The common narrative about The Smiths goes something like this: ‘Miserable bunch, weren’t they?’
Of course, any devoted (or even not particularly devoted) follower of Morrissey, Marr and the other two would take great offence at that. They’d probably storm off and sulk at the nearest available set of cemetery gates.
The Smiths spoke for a generation – and inspired several more generations. Much of the music appearing from this point on in this anthology would simply never have come into being without the influence of The Smiths.
‘Vicar in a Tutu’ is probably not The Smiths’ finest hour – even if it does come from their finest album, The Queen is Dead. But it remains one of my favourites of theirs simply because of its silliness and, of course, Morrissey’s spectacular way with words.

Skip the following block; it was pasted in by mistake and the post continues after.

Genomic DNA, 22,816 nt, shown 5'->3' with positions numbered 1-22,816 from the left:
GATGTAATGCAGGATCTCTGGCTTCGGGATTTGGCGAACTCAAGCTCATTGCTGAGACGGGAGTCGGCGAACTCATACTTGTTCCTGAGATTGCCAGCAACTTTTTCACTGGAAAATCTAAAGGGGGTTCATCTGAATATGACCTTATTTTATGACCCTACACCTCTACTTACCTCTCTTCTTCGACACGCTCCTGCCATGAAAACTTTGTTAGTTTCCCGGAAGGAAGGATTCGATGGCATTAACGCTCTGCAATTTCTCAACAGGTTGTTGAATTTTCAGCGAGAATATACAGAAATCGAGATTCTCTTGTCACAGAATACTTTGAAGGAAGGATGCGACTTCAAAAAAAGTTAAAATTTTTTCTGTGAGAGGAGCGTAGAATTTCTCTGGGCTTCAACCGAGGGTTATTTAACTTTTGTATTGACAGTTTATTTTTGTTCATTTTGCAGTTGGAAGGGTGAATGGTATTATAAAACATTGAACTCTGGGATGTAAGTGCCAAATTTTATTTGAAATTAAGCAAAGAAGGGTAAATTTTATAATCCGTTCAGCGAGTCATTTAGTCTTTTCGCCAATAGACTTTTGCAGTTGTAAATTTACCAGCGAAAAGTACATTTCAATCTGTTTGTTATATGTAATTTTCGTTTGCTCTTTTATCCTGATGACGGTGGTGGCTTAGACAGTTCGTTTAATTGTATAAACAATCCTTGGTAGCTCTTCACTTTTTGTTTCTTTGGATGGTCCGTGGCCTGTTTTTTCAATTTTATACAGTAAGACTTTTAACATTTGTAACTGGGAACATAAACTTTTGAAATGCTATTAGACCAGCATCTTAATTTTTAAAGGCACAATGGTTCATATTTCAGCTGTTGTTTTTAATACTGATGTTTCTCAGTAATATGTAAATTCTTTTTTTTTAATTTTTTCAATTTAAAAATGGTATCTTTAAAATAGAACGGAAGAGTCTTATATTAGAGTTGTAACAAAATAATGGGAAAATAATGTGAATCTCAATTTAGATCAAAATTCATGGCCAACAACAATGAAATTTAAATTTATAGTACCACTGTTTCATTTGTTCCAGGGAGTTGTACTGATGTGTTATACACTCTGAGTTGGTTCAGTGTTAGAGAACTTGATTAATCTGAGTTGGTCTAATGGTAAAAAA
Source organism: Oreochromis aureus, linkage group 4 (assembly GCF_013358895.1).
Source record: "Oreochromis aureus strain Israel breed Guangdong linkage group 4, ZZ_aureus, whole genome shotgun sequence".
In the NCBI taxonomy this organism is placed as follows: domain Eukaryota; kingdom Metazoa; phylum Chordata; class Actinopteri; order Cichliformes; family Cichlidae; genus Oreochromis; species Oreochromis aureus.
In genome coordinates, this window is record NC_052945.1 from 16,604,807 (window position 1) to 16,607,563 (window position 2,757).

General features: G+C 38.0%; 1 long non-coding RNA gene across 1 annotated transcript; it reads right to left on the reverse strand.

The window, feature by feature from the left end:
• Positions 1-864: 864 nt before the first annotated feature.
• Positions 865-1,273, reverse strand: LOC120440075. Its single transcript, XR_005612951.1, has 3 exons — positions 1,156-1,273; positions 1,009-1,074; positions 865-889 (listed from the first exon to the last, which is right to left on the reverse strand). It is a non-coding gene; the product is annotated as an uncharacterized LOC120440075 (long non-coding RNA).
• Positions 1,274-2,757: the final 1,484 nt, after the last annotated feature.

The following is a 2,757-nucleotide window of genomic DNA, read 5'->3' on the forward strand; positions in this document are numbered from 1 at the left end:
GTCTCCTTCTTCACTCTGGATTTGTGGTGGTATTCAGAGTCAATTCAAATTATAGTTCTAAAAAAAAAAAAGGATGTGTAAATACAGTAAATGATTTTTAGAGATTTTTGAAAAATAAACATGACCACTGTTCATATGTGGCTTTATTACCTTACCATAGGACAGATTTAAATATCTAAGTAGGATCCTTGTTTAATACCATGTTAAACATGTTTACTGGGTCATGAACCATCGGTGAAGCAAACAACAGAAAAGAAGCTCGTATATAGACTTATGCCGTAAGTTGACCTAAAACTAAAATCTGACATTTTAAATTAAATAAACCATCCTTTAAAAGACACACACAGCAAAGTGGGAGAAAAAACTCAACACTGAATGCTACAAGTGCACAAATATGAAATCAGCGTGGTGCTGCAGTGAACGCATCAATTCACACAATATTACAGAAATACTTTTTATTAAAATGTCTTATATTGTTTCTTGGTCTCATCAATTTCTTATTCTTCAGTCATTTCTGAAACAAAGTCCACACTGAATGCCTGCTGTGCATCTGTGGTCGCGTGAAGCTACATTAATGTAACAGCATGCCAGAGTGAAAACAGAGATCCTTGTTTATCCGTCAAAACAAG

From the gleeful alliteration of “Rose counts the money in the canister” through to the Carry On tinged premise of the eponymous cross-dressing cleric being spied upon by a lead-lifting thief (“it was worthwhile living the laughable life/to set my eyes on the blistering sight”), The Smiths easily proved they could beat most people’s best when they weren’t even really trying.